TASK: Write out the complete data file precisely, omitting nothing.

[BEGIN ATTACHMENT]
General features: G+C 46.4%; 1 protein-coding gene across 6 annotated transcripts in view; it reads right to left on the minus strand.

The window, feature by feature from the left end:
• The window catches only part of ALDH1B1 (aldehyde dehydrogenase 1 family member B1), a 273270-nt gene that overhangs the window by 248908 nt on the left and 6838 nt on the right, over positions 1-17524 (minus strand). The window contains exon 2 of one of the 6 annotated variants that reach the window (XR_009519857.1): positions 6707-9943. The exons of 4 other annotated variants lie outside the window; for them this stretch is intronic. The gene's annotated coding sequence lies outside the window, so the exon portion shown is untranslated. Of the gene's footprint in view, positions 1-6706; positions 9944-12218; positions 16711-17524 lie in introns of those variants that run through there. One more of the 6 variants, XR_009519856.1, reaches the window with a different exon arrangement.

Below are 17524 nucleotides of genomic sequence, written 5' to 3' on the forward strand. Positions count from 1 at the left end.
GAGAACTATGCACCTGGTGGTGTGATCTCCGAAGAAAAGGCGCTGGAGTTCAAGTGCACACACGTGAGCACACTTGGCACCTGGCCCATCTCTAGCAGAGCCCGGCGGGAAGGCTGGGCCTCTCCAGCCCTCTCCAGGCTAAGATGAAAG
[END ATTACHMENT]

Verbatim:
General features: G+C 46.4%; 1 protein-coding gene across 6 annotated transcripts in view; it reads right to left on the minus strand.

The window, feature by feature from the left end:
• The window catches only part of ALDH1B1 (aldehyde dehydrogenase 1 family member B1), a 273270-nt gene that overhangs the window by 248908 nt on the left and 6838 nt on the right, over positions 1-17524 (minus strand). The window contains exon 2 of one of the 6 annotated variants that reach the window (XR_009519857.1): positions 6707-9943. The exons of 4 other annotated variants lie outside the window; for them this stretch is intronic. The gene's annotated coding sequence lies outside the window, so the exon portion shown is untranslated. Of the gene's footprint in view, positions 1-6706; positions 9944-12218; positions 16711-17524 lie in introns of those variants that run through there. One more of the 6 variants, XR_009519856.1, reaches the window with a different exon arrangement.

Below are 17524 nucleotides of genomic sequence, written 5' to 3' on the forward strand. Positions count from 1 at the left end.
GAGAACTATGCACCTGGTGGTGTGATCTCCGAAGAAAAGGCGCTGGAGTTCAAGTGCACACACGTGAGCACACTTGGCACCTGGCCCATCTCTAGCAGAGCCCGGCGGGAAGGCTGGGCCTCTCCAGCCCTCTCCAGGCTAAGATGAAAG